International Advisory Board: James Archibald (Translation Studies) - Hugo de Burgh (Chinese Media Studies) - Kristen Brustad (Arabic Linguistics) - Daniel Coste (French Language) - Luciano Curreri (Italian Literature) - Claudio Di Meola (German Linguistics) - Donatella Dolcini (Hindi Studies) - Johann Drumbl (German Linguistics) - Denis Ferraris (Italian Literature) - Lawrence Grossberg (Cultural Studies) - Stephen Gundle (Film and Television Studies) - Tsuchiya Junji (Sociology) - John McLeod (Post-colonial Studies) - Estrella Montolío Durán (Spanish Language) - Silvia Morgana (Italian Linguistics) - Samir Marzouki (Translation, Cultural Relations) - Mbare Ngom (Post-Colonial Literatures) - Christiane Nord (Translation Studies) - Roberto Perin (History) - Giovanni Rovere (Italian Linguistics) - Lara Ryazanova-Clarke (Russian Studies) - Shi-Xu (Discourse and Cultural Studies) - Srikant Sarangi (Discourse analysis) - Françoise Sabban, Centre d'études sur la Chine moderne et contemporaine (Chinese Studies) - Itala Vivan (Cultural Studies, Museum Studies)
During lysosomal biogenesis, lysosomal proteins are transported in Mannose-6-Phosphate Receptor (M6PR)+ vesicles from the trans-Golgi Network to early and late endosomes for eventual incorporation into lysosomes 41. Disruption of M6PR+ vesicle trafficking can lead to a reduction in lysosome numbers 42 and altered localization of M6PR+ vesicles 43. In control iMNs (n=3 controls), M6PR+ vesicles were distributed loosely around the perinuclear region and to a lesser extent in the non-perinuclear cytosol (Supplementary Fig. 9a, b). In contrast, C9ORF72 patient (n=4 patients), C9ORF72+/−, and C9ORF72−/− iMNs frequently harbored densely-packed clusters of M6PR+ vesicles (Supplementary Fig. 9a, b). This was not due to a reduced number of M6PR+ vesicles in patient and C9ORF72-deficient iMNs (Supplementary Fig. 9c). Forced expression of C9ORF72 isoform B restored normal M6PR+ vesicle localization in patient (n=4 patients) and C9ORF72-deficient iMNs, confirming that a lack of C9ORF72 activity induced this phenotype (Supplementary Fig. 9a, b).
To confirm that glutamate receptor levels were increased on the surface of C9ORF72+/− and C9ORF72 patient iMNs, we used CRISPR/Cas9 editing to introduce a Dox-inducible polycistronic cassette containing NGN2, ISL1, and LHX3 into the AAVS1 safe-harbor locus of control, C9ORF72+/− and C9ORF72 patient iPSCs. This enabled large-scale production of iMNs that expressed motor neuron markers and had transcriptional profiles similar to 7F iMNs (Supplementary Fig. 11). Using this approach, we quantified the amount of surface-bound NR1 by immunoblotting after using surface protein biotinylation to isolate membrane-bound proteins. This confirmed that surface NR1 levels were higher on C9ORF72+/− and C9ORF72 patient iMNs (n=2 patients) than controls (n=3 controls)(Fig. 4e-h, Supplementary Fig. 5g, h).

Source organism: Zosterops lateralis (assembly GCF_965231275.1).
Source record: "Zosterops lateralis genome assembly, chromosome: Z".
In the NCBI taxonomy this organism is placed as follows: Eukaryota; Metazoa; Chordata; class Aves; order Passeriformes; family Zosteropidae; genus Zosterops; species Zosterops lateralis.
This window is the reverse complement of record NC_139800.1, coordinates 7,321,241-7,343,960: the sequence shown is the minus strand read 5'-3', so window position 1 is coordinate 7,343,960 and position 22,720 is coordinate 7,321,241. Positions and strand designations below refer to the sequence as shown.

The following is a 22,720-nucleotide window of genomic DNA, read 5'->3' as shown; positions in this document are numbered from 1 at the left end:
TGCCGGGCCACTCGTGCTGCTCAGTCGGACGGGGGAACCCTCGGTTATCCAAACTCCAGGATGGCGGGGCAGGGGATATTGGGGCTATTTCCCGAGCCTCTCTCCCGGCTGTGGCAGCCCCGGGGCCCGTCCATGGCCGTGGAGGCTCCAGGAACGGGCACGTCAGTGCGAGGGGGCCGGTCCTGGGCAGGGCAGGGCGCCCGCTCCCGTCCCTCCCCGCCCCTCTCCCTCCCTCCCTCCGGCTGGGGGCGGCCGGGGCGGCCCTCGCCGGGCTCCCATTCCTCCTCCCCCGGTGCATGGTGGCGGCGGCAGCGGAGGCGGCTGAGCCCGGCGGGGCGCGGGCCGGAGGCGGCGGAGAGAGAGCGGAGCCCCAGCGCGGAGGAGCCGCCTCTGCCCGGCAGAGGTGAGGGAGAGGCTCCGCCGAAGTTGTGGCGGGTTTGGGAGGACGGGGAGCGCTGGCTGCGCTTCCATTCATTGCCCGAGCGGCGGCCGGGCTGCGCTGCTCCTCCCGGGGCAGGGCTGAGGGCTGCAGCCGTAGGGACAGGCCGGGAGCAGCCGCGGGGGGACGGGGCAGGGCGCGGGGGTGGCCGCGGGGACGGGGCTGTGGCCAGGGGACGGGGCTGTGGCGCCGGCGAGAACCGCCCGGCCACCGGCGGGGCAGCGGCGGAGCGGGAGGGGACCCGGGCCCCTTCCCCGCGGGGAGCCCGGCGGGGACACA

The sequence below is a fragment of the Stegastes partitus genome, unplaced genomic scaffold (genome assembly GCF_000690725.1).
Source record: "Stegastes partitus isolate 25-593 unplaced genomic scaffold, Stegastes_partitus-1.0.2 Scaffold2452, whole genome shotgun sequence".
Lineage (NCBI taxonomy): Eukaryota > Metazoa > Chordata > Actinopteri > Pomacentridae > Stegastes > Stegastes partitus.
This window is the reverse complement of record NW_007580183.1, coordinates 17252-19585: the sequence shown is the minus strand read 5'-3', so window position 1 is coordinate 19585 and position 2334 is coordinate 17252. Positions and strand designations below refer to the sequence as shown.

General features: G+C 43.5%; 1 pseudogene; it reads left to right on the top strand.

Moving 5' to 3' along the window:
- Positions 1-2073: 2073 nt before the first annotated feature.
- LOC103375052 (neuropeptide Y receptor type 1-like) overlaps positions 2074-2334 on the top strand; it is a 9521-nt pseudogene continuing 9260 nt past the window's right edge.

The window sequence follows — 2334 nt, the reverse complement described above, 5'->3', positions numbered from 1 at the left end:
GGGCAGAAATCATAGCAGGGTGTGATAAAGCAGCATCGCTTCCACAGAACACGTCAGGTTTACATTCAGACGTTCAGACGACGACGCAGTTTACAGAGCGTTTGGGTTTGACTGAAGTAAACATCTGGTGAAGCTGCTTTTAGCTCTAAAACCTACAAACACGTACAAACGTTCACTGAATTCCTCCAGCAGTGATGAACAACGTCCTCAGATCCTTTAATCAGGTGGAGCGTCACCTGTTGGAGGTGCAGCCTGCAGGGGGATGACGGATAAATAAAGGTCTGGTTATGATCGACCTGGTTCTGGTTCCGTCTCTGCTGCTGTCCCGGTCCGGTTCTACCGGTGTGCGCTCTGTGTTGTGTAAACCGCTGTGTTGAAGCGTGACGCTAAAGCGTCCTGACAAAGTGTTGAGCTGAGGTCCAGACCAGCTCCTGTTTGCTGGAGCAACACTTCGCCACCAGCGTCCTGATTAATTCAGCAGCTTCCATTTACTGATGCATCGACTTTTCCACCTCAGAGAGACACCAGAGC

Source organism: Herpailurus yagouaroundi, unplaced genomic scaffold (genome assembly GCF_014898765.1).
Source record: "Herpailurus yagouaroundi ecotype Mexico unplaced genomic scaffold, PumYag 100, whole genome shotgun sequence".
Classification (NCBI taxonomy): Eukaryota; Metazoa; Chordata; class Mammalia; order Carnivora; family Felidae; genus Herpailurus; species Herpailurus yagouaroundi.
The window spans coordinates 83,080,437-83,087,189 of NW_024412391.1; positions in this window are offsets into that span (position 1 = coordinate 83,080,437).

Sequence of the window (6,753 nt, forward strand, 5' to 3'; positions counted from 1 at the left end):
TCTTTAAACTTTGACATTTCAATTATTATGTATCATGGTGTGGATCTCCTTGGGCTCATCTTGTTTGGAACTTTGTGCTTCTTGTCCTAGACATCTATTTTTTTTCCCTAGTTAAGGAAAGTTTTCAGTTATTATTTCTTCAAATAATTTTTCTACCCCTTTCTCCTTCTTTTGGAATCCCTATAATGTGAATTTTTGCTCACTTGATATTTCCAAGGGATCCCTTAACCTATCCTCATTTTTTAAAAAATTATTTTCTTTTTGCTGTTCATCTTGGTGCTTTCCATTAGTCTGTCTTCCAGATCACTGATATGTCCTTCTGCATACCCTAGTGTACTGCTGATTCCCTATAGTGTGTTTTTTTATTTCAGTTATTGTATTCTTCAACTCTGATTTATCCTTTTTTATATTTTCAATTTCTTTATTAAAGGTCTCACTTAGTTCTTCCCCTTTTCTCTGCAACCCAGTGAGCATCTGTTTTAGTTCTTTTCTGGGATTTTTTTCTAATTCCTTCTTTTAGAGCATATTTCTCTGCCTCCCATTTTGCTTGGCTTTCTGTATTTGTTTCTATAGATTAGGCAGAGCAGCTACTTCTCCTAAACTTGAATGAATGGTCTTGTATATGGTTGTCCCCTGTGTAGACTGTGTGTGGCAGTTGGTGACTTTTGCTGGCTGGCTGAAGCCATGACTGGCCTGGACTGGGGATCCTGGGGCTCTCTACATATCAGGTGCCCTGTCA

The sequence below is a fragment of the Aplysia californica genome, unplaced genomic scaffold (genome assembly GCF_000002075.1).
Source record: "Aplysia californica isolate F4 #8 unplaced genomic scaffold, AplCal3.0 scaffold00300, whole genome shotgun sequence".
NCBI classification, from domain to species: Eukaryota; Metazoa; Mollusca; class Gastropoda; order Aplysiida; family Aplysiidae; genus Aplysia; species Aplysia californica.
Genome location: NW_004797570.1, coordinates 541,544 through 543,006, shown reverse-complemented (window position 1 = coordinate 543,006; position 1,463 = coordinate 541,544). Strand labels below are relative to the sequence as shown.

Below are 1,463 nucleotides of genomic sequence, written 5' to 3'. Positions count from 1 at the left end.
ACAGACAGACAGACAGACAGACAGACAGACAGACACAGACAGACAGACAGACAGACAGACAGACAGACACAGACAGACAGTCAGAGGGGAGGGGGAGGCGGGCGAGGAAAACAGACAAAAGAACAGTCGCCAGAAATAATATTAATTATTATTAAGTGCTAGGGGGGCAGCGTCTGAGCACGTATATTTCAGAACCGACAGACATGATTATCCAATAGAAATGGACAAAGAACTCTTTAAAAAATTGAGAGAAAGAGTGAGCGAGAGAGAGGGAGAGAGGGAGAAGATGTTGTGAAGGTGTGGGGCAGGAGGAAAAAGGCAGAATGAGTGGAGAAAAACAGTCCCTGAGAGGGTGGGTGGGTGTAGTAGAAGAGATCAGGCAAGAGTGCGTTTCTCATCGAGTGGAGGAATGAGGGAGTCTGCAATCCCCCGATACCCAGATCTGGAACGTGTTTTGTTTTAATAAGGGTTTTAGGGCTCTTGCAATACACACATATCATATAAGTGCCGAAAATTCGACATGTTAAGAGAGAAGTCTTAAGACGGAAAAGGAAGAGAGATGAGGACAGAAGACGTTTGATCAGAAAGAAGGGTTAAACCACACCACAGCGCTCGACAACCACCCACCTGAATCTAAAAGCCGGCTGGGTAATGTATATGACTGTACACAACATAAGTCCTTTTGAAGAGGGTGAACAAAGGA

IPSC-MNs at differentiation D35 were harvested in cold Hypotonic buffer (20 mM HEPES pH 7.4, 10 mM KCl, 2 mM MgCl2, 1 mM EDTA, 1mM EGTA, 1 mM DTT and protease inhibitor cocktail (Roche)) and lysed by passing through G25 needles 25 times and then spun down at 700 x g for 10min at 4℃. The Supernatant was loaded onto pre-made 30% Percoll solution and re-centrifuged at 33,000 RPM using Beckman rotor SWI55 for 50min at 4℃. 300 ul aliquots were taken from top to bottom as fractions and all the collected samples were boiled with SDS-PAGE sample buffer and analyzed by western blot.
iMNs were fixed in 4% paraformaldehyde (PFA) for 1h at 4 ºC, permeabilized with 0.5% PBS-T overnight at 4 ºC, blocked with 10% FBS in 0.1% PBS-T at room temperature for 2 h, and incubated with primary antibodies at 4 ºC overnight. Cells were then washed with 0.1% PBS-T and incubated with Alexa Fluor® secondary antibodies (Life Technologies) in blocking buffer for 2 h at room temperature. To visualize nuclei, cells were stained with DAPI (Life Technologies) then mounted on slides with Vectashield® (Vector Labs). Images were acquired on an LSM 780 confocal microcope (Zeiss). The following primary antibodies were used: mouse anti-HB9 (Developmental Studies Hybridoma Bank); mouse anti-TUJ1 (EMD Millipore); rabbit anti-VACHT (Sigma); rabbit anti-C9ORF72 (Sigma-Aldrich); mouse anti-EEA1 (BD Biosciences); mouse anti-RAB5 (BD Biosciences); mouse anti-RAB7 (GeneTex); mouse anti-LAMP1 (Abcam); mouse anti-LAMP3 (DSHB, cat. no. H5C6); rabbit anti-LAMP3 (Proteintech, cat. no. 12632); mouse anti-LAMP2 (DSHB, cat. no. H4B4); mouse anti-M6PR (Abcam, cat. no. Ab2733); rabbit anti-GluR1 (EMD Millipore, cat. no. pc246); mouse anti-GluR1 (Santa Cruz); rabbit anti-NR1 (EMD Millipore); mouse anti-NR1 (EMD Millipore, cat. no. MAB363); chicken anti-GFP (GeneTex).
To verify that PIKFYVE-dependent modulation of vesicle trafficking was responsible for rescuing C9ORF72 patient iMN survival, we tested the ability of a constitutively active RAB5 mutant to block C9ORF72 patient iMN degeneration. Active RAB5 recruits PI3-kinase to synthesize PI3P from PI and therefore, like PIKFYVE inhibition, increases PI3P levels 56. Constitutively active RAB5 did not improve control iMN survival (n=2 controls)(Supplementary Fig. 15k), but successfully rescued C9ORF72 patient iMN survival (n=3 patients)(Supplementary Fig. 15l). In constrast, dominant negative RAB5, wild-type RAB5, or constitutively active RAB7 did not rescue C9ORF72 patient iMN survival (n=1, 3, 3 patients, respectively)(Supplementary Fig. 14m-o).